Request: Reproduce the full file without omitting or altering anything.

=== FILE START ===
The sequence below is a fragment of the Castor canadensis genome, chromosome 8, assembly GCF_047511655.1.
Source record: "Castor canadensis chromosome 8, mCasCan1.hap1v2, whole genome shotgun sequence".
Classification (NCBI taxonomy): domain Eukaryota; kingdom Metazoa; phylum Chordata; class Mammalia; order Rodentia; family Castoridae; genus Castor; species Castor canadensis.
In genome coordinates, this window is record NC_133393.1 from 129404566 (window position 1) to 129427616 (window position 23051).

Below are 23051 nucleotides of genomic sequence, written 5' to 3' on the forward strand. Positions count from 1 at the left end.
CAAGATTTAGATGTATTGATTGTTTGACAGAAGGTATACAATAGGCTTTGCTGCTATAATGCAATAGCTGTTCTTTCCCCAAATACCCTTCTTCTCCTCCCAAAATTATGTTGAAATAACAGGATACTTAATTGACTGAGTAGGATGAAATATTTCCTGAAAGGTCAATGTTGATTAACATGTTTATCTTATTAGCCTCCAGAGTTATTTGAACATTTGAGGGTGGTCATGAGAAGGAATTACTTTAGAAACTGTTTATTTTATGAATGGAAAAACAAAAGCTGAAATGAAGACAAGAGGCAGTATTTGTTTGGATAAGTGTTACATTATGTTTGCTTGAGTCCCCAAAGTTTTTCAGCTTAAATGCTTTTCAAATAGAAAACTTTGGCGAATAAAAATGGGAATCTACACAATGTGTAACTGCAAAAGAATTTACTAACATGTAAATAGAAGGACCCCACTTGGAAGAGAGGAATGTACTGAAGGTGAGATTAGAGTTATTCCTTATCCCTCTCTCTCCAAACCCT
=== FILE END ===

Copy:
The sequence below is a fragment of the Castor canadensis genome, chromosome 8, assembly GCF_047511655.1.
Source record: "Castor canadensis chromosome 8, mCasCan1.hap1v2, whole genome shotgun sequence".
Classification (NCBI taxonomy): domain Eukaryota; kingdom Metazoa; phylum Chordata; class Mammalia; order Rodentia; family Castoridae; genus Castor; species Castor canadensis.
In genome coordinates, this window is record NC_133393.1 from 129404566 (window position 1) to 129427616 (window position 23051).

Below are 23051 nucleotides of genomic sequence, written 5' to 3' on the forward strand. Positions count from 1 at the left end.
CAAGATTTAGATGTATTGATTGTTTGACAGAAGGTATACAATAGGCTTTGCTGCTATAATGCAATAGCTGTTCTTTCCCCAAATACCCTTCTTCTCCTCCCAAAATTATGTTGAAATAACAGGATACTTAATTGACTGAGTAGGATGAAATATTTCCTGAAAGGTCAATGTTGATTAACATGTTTATCTTATTAGCCTCCAGAGTTATTTGAACATTTGAGGGTGGTCATGAGAAGGAATTACTTTAGAAACTGTTTATTTTATGAATGGAAAAACAAAAGCTGAAATGAAGACAAGAGGCAGTATTTGTTTGGATAAGTGTTACATTATGTTTGCTTGAGTCCCCAAAGTTTTTCAGCTTAAATGCTTTTCAAATAGAAAACTTTGGCGAATAAAAATGGGAATCTACACAATGTGTAACTGCAAAAGAATTTACTAACATGTAAATAGAAGGACCCCACTTGGAAGAGAGGAATGTACTGAAGGTGAGATTAGAGTTATTCCTTATCCCTCTCTCTCCAAACCCT